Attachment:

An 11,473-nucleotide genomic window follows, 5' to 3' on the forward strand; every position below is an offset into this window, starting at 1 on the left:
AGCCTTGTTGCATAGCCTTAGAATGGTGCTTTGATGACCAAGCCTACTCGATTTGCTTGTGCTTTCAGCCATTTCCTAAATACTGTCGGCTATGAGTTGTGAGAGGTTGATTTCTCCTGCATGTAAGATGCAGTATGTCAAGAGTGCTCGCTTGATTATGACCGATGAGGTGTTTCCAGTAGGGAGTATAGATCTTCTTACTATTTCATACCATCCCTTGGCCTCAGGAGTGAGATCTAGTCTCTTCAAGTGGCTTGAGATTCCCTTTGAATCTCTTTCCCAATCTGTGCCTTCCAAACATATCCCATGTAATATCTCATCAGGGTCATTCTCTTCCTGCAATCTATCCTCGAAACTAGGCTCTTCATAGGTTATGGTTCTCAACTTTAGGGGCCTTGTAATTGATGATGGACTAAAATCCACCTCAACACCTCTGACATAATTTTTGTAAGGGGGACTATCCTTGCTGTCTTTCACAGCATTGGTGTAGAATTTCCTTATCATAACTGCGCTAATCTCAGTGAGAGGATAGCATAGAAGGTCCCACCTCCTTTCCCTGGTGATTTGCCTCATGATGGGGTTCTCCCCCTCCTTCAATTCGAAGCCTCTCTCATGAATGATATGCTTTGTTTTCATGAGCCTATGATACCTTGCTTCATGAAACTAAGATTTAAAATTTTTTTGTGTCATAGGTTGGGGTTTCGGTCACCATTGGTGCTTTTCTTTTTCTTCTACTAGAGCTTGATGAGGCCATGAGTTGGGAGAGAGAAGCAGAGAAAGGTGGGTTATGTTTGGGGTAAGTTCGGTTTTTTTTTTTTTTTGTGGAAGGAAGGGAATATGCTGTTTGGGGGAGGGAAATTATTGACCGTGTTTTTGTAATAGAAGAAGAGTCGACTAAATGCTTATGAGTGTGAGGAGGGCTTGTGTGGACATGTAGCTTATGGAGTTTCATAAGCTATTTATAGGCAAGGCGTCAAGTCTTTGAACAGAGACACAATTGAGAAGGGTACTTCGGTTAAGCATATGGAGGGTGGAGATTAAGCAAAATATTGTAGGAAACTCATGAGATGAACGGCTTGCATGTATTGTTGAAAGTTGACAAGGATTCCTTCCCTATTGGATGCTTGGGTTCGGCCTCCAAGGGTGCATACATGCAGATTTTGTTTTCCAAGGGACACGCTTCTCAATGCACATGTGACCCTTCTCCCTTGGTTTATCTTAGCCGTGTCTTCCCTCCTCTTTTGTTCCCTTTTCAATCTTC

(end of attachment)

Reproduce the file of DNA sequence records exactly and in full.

An 11,473-nucleotide genomic window follows, 5' to 3' on the forward strand; every position below is an offset into this window, starting at 1 on the left:
AGCCTTGTTGCATAGCCTTAGAATGGTGCTTTGATGACCAAGCCTACTCGATTTGCTTGTGCTTTCAGCCATTTCCTAAATACTGTCGGCTATGAGTTGTGAGAGGTTGATTTCTCCTGCATGTAAGATGCAGTATGTCAAGAGTGCTCGCTTGATTATGACCGATGAGGTGTTTCCAGTAGGGAGTATAGATCTTCTTACTATTTCATACCATCCCTTGGCCTCAGGAGTGAGATCTAGTCTCTTCAAGTGGCTTGAGATTCCCTTTGAATCTCTTTCCCAATCTGTGCCTTCCAAACATATCCCATGTAATATCTCATCAGGGTCATTCTCTTCCTGCAATCTATCCTCGAAACTAGGCTCTTCATAGGTTATGGTTCTCAACTTTAGGGGCCTTGTAATTGATGATGGACTAAAATCCACCTCAACACCTCTGACATAATTTTTGTAAGGGGGACTATCCTTGCTGTCTTTCACAGCATTGGTGTAGAATTTCCTTATCATAACTGCGCTAATCTCAGTGAGAGGATAGCATAGAAGGTCCCACCTCCTTTCCCTGGTGATTTGCCTCATGATGGGGTTCTCCCCCTCCTTCAATTCGAAGCCTCTCTCATGAATGATATGCTTTGTTTTCATGAGCCTATGATACCTTGCTTCATGAAACTAAGATTTAAAATTTTTTTGTGTCATAGGTTGGGGTTTCGGTCACCATTGGTGCTTTTCTTTTTCTTCTACTAGAGCTTGATGAGGCCATGAGTTGGGAGAGAGAAGCAGAGAAAGGTGGGTTATGTTTGGGGTAAGTTCGGTTTTTTTTTTTTTTTGTGGAAGGAAGGGAATATGCTGTTTGGGGGAGGGAAATTATTGACCGTGTTTTTGTAATAGAAGAAGAGTCGACTAAATGCTTATGAGTGTGAGGAGGGCTTGTGTGGACATGTAGCTTATGGAGTTTCATAAGCTATTTATAGGCAAGGCGTCAAGTCTTTGAACAGAGACACAATTGAGAAGGGTACTTCGGTTAAGCATATGGAGGGTGGAGATTAAGCAAAATATTGTAGGAAACTCATGAGATGAACGGCTTGCATGTATTGTTGAAAGTTGACAAGGATTCCTTCCCTATTGGATGCTTGGGTTCGGCCTCCAAGGGTGCATACATGCAGATTTTGTTTTCCAAGGGACACGCTTCTCAATGCACATGTGACCCTTCTCCCTTGGTTTATCTTAGCCGTGTCTTCCCTCCTCTTTTGTTCCCTTTTCAATCTTC